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Carney-Hackett in Tight Pa. Race, Poll Shows

Reality could be catching up with Rep. Christopher Carney (D-Pa.).

Carney, who prevailed in the conservative northeastern Pennsylvania 10th district in 2006 partly because he faced an ethically challenged incumbent, will struggle to hold onto his seat this fall, a new poll conducted exclusively for Roll Call suggests.

In a head-to-head matchup with his Republican challenger, wealthy businessman Chris Hackett, Carney was supported by 49 percent compared with 45 percent for Hackett. The difference was within the poll’s 4-point margin of error.

The poll of 623 likely voters was taken exclusively for Roll Call Aug. 23-25 by SurveyUSA, an automated polling firm.

The rural district has long been a Republican stronghold, and Carney is the first Democrat to represent it since the Eisenhower administration. President Bush carried the district by 20 points in 2004, and Sen. John McCain (R-Ariz.) led Sen. Barack Obama (D-Ill.) 50 percent to 41 percent in the Roll Call poll.

With Republicans outnumbering Democrats in the district, Carney’s slight edge in the poll was attributed to his support from independents and moderates. He had a 2-1 advantage among self-identified moderates and was preferred by independents by a 5-4 ratio.

While boasting impressive credentials as a national security expert and college professor, Carney benefited immeasurably from the national anti-GOP wave in 2006. But the race really wasn’t about him: He defeated veteran Rep. Don Sherwood (R), who was embroiled in scandal surrounding an allegation that he choked his young mistress.

This cycle, Republicans are trying to label Carney a liberal who is close to Speaker Nancy Pelosi (D-Calif.). That argument could carry some weight: Only 13 percent of those surveyed in the Roll Call poll said they approved of the job Congress is doing, while 76 percent said they disapproved.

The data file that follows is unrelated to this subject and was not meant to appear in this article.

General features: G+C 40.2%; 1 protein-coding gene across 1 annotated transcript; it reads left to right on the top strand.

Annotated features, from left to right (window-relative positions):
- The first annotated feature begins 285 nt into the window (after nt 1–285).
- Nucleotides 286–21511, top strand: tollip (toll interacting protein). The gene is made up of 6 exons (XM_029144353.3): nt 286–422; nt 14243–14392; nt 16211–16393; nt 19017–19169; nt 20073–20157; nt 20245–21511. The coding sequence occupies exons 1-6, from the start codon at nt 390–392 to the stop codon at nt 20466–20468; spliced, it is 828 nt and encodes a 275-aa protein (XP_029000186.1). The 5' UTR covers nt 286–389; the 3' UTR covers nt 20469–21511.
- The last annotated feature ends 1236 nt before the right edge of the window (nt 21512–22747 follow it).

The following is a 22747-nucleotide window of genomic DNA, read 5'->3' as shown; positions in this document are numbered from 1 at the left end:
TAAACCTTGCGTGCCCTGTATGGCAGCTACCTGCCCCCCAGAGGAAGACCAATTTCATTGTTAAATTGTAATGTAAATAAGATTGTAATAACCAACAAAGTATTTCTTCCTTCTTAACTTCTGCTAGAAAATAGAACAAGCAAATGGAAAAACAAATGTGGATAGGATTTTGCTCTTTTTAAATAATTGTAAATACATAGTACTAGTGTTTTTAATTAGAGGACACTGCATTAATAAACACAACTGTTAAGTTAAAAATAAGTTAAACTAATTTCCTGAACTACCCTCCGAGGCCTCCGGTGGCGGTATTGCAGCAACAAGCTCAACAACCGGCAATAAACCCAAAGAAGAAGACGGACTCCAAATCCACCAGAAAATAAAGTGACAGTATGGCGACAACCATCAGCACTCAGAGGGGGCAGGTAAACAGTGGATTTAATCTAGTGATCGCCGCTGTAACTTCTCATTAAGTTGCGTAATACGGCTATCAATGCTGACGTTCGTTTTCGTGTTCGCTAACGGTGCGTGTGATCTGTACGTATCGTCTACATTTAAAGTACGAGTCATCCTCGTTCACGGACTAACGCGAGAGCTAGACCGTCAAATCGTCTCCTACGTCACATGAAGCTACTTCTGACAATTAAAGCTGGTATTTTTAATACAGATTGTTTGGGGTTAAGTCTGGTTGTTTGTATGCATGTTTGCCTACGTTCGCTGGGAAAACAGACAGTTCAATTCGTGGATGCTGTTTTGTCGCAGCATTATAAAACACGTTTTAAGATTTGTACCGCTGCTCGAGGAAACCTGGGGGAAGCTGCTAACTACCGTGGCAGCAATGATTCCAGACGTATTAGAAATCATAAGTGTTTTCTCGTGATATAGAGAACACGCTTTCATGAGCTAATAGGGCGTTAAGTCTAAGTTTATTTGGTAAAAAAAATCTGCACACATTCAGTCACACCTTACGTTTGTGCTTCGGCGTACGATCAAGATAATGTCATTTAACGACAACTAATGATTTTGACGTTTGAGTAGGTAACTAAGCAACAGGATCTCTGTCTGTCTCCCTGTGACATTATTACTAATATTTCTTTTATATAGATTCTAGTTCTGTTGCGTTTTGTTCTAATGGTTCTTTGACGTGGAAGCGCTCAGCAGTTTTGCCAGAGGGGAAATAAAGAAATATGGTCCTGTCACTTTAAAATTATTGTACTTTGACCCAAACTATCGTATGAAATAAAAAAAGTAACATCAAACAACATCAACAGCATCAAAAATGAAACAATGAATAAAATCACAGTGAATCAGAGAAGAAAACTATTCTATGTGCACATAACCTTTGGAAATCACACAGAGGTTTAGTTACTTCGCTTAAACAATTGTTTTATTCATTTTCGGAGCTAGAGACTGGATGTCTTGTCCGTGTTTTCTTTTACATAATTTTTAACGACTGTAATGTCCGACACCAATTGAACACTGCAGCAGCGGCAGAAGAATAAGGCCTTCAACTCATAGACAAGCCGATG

But President Bush isn’t much of an asset for the GOP either, carrying a 32 percent approval rating, while 61 percent of voters disapproved.

Neither Carney nor Hackett — who emerged from an expensive and hard-fought Republican primary in April — were particularly well known to the voters. Carney was viewed favorably by 40 percent of those surveyed and unfavorably by 23 percent. But 30 percent were neutral and 6 percent said they had no opinion.

Hackett had a 36 percent to 23 percent favorable/unfavorable rating; 31 percent of voters were neutral, while 11 percent said they had no opinion.

Both candidates will spend heavily to influence voters, and the national political parties are likely to follow suit.

Through June 30, Hackett had spent more than $1.2 million on the race — much of it on the GOP primary — including $740,000 of his own money. He ended June with $267,000 in the bank.

Carney spent $595,000 this election cycle as of June 30 and banked more than $1.1 million.

Even though Carney appears to be in a dogfight, the poll does have some good news for Democrats. Although Obama is unlikely to carry the district in the presidential race, if he makes a stronger showing than 2004 Democratic nominee Sen. John Kerry (Mass.), it suggests that his chances of keeping Pennsylvania, a perennial battleground, in the Democratic column are fairly good. Obama lost the 10th district in the Democratic primary to Sen. Hillary Rodham Clinton (N.Y.).